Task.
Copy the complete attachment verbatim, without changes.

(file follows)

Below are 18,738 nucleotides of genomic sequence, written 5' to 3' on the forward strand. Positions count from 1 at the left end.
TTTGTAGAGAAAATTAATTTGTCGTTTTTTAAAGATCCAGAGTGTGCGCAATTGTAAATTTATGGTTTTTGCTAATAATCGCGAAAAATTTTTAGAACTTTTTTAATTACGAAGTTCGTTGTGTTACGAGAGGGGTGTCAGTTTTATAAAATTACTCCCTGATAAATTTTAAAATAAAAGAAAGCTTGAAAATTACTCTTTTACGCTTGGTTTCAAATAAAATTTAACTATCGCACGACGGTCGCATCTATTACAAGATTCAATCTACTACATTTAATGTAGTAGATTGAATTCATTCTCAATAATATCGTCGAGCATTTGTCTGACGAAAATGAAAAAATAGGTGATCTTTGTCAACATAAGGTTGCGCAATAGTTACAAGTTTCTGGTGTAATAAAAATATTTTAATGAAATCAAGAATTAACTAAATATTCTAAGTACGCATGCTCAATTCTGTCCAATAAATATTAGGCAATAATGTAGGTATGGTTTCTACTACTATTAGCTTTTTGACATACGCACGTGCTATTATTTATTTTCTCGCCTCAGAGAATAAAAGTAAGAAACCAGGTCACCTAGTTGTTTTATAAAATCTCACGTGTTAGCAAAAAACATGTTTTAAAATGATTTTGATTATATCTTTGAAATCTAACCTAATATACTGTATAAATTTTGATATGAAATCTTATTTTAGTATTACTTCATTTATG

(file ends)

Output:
Below are 18,738 nucleotides of genomic sequence, written 5' to 3' on the forward strand. Positions count from 1 at the left end.
TTTGTAGAGAAAATTAATTTGTCGTTTTTTAAAGATCCAGAGTGTGCGCAATTGTAAATTTATGGTTTTTGCTAATAATCGCGAAAAATTTTTAGAACTTTTTTAATTACGAAGTTCGTTGTGTTACGAGAGGGGTGTCAGTTTTATAAAATTACTCCCTGATAAATTTTAAAATAAAAGAAAGCTTGAAAATTACTCTTTTACGCTTGGTTTCAAATAAAATTTAACTATCGCACGACGGTCGCATCTATTACAAGATTCAATCTACTACATTTAATGTAGTAGATTGAATTCATTCTCAATAATATCGTCGAGCATTTGTCTGACGAAAATGAAAAAATAGGTGATCTTTGTCAACATAAGGTTGCGCAATAGTTACAAGTTTCTGGTGTAATAAAAATATTTTAATGAAATCAAGAATTAACTAAATATTCTAAGTACGCATGCTCAATTCTGTCCAATAAATATTAGGCAATAATGTAGGTATGGTTTCTACTACTATTAGCTTTTTGACATACGCACGTGCTATTATTTATTTTCTCGCCTCAGAGAATAAAAGTAAGAAACCAGGTCACCTAGTTGTTTTATAAAATCTCACGTGTTAGCAAAAAACATGTTTTAAAATGATTTTGATTATATCTTTGAAATCTAACCTAATATACTGTATAAATTTTGATATGAAATCTTATTTTAGTATTACTTCATTTATG